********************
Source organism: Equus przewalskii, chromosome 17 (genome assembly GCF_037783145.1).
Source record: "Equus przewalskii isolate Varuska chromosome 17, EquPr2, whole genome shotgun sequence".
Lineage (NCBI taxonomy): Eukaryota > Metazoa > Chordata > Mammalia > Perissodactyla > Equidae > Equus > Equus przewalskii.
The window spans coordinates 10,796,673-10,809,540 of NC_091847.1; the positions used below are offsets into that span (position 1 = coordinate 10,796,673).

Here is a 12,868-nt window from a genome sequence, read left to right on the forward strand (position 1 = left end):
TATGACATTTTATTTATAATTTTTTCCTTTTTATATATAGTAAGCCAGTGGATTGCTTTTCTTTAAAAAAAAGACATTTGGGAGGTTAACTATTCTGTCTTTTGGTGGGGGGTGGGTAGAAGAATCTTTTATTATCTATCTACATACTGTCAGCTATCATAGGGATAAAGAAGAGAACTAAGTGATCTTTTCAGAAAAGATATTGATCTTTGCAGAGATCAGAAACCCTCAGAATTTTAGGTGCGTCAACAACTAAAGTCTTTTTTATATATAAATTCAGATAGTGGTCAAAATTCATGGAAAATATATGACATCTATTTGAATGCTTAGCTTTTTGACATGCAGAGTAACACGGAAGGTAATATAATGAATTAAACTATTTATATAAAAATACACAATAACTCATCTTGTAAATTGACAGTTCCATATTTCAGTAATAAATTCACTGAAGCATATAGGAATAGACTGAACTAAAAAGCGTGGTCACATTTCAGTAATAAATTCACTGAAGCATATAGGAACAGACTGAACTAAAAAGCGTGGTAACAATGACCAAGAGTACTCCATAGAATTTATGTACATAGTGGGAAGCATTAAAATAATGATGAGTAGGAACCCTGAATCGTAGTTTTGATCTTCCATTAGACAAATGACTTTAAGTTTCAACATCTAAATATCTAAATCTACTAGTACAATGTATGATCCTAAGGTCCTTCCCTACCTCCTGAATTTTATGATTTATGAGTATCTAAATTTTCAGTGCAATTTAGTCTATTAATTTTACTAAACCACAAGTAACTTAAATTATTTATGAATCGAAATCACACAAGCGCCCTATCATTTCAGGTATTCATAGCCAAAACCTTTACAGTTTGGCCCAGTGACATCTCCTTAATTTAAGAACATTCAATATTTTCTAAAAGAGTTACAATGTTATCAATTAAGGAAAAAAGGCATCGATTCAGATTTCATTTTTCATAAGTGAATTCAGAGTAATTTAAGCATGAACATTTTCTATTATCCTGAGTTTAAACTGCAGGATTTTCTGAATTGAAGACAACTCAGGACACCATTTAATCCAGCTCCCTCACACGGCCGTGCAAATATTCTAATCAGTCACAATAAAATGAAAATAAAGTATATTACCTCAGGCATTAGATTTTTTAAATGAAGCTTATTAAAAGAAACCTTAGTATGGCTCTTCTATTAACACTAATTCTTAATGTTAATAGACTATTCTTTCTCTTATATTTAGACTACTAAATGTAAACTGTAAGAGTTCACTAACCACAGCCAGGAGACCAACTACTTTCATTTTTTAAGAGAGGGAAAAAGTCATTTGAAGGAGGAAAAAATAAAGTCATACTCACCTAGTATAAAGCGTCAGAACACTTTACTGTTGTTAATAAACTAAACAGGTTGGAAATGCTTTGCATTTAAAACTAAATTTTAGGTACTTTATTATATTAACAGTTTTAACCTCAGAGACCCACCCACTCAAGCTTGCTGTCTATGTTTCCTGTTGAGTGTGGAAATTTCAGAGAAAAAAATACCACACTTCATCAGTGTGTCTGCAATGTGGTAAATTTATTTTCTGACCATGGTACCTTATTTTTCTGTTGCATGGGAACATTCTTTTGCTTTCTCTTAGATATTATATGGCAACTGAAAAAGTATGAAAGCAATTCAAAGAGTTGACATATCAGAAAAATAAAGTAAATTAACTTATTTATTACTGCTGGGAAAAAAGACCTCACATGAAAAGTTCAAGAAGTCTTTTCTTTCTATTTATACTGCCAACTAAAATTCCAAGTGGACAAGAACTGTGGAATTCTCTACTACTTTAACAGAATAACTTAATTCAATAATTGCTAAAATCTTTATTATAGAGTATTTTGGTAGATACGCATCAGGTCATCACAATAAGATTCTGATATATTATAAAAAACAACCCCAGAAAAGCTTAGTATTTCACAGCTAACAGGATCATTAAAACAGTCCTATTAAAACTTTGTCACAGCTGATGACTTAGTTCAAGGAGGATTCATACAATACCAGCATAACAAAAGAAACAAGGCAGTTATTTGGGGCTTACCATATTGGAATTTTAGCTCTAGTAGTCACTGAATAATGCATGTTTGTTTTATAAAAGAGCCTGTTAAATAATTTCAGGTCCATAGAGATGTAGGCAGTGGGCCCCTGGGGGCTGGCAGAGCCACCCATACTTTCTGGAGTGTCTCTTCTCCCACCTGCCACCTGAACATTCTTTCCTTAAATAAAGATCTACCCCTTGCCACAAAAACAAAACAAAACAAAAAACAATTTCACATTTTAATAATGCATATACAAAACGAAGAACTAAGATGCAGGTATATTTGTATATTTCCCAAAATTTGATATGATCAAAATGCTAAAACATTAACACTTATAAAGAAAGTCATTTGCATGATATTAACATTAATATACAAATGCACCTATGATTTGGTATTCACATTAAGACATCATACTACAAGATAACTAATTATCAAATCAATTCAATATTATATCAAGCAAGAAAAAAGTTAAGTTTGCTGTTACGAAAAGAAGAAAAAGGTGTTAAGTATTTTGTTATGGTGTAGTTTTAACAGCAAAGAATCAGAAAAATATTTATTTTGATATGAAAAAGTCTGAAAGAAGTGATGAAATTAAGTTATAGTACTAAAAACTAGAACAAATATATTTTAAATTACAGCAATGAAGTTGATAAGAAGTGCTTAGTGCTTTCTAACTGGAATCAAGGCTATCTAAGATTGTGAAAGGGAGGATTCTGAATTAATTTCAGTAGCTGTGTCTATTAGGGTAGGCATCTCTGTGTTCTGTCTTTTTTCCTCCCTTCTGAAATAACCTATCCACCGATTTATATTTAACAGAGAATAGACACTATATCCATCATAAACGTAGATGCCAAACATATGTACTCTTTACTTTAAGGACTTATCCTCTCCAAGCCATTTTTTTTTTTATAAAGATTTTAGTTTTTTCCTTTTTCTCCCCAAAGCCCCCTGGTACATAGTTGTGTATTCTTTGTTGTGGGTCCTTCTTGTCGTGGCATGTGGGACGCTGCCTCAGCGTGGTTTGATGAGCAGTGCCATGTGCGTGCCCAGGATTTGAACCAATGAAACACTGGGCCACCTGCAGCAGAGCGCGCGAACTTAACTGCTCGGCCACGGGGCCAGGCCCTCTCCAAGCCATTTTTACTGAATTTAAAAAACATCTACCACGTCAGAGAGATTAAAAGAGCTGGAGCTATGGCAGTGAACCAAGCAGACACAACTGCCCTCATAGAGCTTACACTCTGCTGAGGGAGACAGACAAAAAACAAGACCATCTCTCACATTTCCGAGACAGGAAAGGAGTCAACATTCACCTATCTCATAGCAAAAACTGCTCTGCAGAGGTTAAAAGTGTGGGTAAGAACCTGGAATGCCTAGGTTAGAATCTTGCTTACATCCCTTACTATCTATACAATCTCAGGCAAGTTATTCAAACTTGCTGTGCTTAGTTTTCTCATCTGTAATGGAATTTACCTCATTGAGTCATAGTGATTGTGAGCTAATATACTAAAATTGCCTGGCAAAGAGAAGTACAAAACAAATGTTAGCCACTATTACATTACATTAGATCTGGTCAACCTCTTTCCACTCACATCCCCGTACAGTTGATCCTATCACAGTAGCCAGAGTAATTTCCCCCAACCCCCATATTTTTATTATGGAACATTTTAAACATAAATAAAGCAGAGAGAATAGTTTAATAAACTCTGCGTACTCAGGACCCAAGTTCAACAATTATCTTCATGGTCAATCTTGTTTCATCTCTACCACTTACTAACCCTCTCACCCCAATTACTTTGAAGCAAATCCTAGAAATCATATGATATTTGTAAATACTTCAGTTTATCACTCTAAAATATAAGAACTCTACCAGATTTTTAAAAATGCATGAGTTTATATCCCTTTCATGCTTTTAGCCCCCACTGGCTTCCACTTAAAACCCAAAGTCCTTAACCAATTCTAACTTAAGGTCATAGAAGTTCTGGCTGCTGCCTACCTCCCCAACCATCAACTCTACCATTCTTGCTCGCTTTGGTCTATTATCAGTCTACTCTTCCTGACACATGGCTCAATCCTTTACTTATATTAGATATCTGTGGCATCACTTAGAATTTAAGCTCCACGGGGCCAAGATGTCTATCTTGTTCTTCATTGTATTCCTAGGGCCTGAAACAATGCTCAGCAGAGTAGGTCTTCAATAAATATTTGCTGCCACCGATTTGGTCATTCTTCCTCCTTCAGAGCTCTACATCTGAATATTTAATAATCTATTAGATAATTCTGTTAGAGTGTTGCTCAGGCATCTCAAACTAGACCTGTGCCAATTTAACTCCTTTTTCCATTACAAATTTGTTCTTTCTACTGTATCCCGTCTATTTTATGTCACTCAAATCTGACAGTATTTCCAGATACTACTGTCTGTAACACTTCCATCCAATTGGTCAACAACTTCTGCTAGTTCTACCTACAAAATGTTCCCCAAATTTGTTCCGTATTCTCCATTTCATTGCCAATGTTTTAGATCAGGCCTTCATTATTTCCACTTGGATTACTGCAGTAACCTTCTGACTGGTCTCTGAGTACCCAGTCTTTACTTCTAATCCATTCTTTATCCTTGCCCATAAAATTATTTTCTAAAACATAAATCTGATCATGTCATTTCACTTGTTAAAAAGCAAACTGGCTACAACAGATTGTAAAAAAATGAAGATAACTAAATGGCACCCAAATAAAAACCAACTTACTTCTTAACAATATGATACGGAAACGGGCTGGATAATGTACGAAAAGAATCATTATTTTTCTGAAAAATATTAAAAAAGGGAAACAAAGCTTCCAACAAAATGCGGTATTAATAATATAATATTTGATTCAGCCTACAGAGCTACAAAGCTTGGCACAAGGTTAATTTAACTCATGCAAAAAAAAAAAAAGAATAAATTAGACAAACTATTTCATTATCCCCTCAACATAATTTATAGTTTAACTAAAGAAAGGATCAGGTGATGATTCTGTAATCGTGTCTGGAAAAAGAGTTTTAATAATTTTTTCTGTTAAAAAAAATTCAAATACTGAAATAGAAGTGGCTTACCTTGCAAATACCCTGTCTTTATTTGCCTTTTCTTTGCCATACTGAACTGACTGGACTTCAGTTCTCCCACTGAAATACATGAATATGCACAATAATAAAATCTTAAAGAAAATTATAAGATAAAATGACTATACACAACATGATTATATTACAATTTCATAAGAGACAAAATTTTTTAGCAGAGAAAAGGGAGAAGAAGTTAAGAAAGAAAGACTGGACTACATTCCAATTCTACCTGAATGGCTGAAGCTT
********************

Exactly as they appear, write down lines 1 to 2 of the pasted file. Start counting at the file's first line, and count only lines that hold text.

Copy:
Source organism: Equus przewalskii, chromosome 17 (genome assembly GCF_037783145.1).
Source record: "Equus przewalskii isolate Varuska chromosome 17, EquPr2, whole genome shotgun sequence".